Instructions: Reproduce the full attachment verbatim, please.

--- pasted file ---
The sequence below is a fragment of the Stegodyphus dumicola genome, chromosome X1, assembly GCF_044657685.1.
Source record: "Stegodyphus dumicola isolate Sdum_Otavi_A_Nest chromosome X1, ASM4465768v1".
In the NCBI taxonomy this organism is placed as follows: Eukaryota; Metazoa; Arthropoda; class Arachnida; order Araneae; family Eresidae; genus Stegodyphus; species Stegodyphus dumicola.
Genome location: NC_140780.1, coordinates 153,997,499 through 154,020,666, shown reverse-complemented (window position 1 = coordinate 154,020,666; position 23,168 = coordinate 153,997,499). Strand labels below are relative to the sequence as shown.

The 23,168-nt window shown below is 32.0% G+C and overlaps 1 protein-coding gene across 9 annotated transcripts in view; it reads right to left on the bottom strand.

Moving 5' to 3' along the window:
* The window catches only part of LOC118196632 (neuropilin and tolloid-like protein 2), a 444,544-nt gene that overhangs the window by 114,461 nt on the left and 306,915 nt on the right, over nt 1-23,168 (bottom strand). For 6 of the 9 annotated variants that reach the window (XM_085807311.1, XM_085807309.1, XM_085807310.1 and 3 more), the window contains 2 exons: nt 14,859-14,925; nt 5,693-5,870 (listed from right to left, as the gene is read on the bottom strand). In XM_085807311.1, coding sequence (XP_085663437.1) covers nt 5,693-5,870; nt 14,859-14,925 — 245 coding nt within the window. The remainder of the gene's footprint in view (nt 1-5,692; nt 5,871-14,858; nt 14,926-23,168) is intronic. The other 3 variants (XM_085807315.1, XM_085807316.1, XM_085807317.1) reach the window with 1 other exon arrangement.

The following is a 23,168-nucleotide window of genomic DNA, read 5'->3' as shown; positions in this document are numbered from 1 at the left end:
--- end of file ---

The sequence below is a fragment of the Stegodyphus dumicola genome, chromosome X1, assembly GCF_044657685.1.
Source record: "Stegodyphus dumicola isolate Sdum_Otavi_A_Nest chromosome X1, ASM4465768v1".
In the NCBI taxonomy this organism is placed as follows: Eukaryota; Metazoa; Arthropoda; class Arachnida; order Araneae; family Eresidae; genus Stegodyphus; species Stegodyphus dumicola.
Genome location: NC_140780.1, coordinates 153,997,499 through 154,020,666, shown reverse-complemented (window position 1 = coordinate 154,020,666; position 23,168 = coordinate 153,997,499). Strand labels below are relative to the sequence as shown.

The 23,168-nt window shown below is 32.0% G+C and overlaps 1 protein-coding gene across 9 annotated transcripts in view; it reads right to left on the bottom strand.

Moving 5' to 3' along the window:
* The window catches only part of LOC118196632 (neuropilin and tolloid-like protein 2), a 444,544-nt gene that overhangs the window by 114,461 nt on the left and 306,915 nt on the right, over nt 1-23,168 (bottom strand). For 6 of the 9 annotated variants that reach the window (XM_085807311.1, XM_085807309.1, XM_085807310.1 and 3 more), the window contains 2 exons: nt 14,859-14,925; nt 5,693-5,870 (listed from right to left, as the gene is read on the bottom strand). In XM_085807311.1, coding sequence (XP_085663437.1) covers nt 5,693-5,870; nt 14,859-14,925 — 245 coding nt within the window. The remainder of the gene's footprint in view (nt 1-5,692; nt 5,871-14,858; nt 14,926-23,168) is intronic. The other 3 variants (XM_085807315.1, XM_085807316.1, XM_085807317.1) reach the window with 1 other exon arrangement.

The following is a 23,168-nucleotide window of genomic DNA, read 5'->3' as shown; positions in this document are numbered from 1 at the left end: